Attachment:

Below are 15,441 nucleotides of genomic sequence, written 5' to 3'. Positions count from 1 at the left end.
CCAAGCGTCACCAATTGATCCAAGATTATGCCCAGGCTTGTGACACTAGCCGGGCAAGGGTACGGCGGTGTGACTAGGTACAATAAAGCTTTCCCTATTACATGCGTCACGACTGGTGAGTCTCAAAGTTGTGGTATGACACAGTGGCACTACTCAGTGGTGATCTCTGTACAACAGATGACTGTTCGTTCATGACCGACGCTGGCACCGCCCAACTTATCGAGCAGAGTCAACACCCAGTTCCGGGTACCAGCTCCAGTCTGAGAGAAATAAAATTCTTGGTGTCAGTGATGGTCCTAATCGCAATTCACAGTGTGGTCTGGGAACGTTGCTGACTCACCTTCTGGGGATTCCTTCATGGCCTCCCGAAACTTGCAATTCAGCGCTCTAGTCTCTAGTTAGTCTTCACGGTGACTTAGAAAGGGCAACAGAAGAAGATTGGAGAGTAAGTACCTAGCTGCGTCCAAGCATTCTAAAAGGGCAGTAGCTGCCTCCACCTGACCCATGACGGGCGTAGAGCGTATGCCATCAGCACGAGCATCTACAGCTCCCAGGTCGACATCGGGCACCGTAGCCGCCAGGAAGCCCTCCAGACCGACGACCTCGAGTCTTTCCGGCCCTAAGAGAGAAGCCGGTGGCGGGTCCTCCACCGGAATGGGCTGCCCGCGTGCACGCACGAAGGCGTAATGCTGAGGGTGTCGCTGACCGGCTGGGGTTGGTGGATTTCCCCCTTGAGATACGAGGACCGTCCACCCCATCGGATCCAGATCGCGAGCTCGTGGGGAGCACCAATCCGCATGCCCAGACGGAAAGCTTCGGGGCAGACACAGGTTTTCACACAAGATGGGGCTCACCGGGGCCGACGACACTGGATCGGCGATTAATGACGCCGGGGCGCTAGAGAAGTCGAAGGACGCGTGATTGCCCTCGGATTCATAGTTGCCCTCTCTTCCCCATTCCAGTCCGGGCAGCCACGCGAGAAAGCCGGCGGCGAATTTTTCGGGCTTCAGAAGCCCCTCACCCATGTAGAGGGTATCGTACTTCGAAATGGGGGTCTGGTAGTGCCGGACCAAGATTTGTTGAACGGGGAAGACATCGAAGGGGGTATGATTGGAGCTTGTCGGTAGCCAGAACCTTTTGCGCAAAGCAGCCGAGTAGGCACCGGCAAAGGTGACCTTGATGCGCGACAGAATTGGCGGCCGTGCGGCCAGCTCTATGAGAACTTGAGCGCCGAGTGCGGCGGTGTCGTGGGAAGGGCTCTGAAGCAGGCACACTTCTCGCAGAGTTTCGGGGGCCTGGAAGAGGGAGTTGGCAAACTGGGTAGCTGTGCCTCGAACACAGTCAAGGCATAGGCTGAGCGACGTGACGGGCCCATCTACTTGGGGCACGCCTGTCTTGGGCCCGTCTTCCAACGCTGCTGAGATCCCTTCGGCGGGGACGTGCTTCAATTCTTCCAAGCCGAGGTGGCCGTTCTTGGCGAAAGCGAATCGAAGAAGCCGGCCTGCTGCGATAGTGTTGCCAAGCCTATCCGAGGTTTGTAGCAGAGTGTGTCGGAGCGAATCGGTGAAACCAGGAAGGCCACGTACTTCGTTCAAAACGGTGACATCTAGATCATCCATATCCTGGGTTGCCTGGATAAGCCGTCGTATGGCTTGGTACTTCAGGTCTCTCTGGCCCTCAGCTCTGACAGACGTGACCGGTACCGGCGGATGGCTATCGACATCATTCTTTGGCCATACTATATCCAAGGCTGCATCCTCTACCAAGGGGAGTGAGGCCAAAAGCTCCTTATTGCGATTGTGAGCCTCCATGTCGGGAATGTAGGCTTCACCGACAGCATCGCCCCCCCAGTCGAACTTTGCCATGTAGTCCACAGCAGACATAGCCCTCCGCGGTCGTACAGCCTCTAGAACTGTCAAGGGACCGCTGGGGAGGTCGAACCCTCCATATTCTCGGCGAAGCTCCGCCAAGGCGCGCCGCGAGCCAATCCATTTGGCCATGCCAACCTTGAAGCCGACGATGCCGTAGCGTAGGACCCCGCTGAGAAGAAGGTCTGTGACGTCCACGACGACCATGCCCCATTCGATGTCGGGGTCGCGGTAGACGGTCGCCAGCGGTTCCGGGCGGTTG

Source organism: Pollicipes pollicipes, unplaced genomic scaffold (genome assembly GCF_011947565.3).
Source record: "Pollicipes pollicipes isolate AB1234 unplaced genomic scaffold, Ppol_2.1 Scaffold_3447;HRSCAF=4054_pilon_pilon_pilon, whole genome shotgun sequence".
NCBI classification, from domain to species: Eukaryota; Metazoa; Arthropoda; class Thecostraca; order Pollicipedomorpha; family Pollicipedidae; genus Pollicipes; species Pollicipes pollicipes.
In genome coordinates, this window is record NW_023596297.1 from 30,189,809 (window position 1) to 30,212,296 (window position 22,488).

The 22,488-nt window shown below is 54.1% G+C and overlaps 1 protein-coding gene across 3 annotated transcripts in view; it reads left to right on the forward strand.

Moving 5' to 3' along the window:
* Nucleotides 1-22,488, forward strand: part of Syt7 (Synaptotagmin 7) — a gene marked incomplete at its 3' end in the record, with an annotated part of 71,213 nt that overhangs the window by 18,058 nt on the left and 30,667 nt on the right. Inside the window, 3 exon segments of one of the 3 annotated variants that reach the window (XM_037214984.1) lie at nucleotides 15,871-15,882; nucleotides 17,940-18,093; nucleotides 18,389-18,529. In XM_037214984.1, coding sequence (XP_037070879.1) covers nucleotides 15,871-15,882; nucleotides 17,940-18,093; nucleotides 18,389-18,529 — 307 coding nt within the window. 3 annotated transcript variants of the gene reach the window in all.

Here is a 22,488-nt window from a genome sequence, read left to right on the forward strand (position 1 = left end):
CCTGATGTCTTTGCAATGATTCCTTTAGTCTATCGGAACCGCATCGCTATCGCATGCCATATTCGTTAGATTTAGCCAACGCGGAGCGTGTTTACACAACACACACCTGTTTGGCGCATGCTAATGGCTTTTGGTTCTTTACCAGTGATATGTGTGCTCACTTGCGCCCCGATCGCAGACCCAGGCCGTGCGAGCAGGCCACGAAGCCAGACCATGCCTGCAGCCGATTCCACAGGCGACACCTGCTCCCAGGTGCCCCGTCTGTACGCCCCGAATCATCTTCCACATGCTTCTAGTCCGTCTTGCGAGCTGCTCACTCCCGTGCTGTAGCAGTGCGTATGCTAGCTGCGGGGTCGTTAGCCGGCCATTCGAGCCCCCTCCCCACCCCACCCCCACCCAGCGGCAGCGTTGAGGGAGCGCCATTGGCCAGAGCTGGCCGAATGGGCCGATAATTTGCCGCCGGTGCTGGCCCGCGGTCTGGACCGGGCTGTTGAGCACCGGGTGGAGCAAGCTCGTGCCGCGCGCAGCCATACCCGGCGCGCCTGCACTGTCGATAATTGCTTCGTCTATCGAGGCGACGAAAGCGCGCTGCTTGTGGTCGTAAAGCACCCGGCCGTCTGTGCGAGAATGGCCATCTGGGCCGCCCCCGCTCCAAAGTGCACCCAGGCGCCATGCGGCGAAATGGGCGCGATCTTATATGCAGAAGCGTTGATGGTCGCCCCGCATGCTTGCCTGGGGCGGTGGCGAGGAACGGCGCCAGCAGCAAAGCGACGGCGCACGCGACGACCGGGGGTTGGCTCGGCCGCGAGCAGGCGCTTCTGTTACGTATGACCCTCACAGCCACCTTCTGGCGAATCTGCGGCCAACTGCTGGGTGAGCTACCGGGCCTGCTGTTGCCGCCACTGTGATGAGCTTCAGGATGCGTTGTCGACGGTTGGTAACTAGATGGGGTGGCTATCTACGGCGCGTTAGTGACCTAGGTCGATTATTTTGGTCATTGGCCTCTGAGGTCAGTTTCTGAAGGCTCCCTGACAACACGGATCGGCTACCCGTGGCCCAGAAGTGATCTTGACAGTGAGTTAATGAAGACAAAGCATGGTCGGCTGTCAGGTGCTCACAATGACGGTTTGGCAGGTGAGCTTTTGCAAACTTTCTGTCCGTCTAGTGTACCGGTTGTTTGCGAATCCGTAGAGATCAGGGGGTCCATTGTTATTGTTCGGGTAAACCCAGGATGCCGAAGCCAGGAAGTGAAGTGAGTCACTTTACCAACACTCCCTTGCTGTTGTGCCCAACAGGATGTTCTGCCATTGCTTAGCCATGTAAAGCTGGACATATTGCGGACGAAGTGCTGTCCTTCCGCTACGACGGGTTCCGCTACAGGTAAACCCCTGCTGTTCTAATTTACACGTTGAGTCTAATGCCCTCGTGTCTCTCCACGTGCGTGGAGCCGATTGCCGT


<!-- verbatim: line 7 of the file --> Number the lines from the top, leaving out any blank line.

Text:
The 22,488-nt window shown below is 54.1% G+C and overlaps 1 protein-coding gene across 3 annotated transcripts in view; it reads left to right on the forward strand.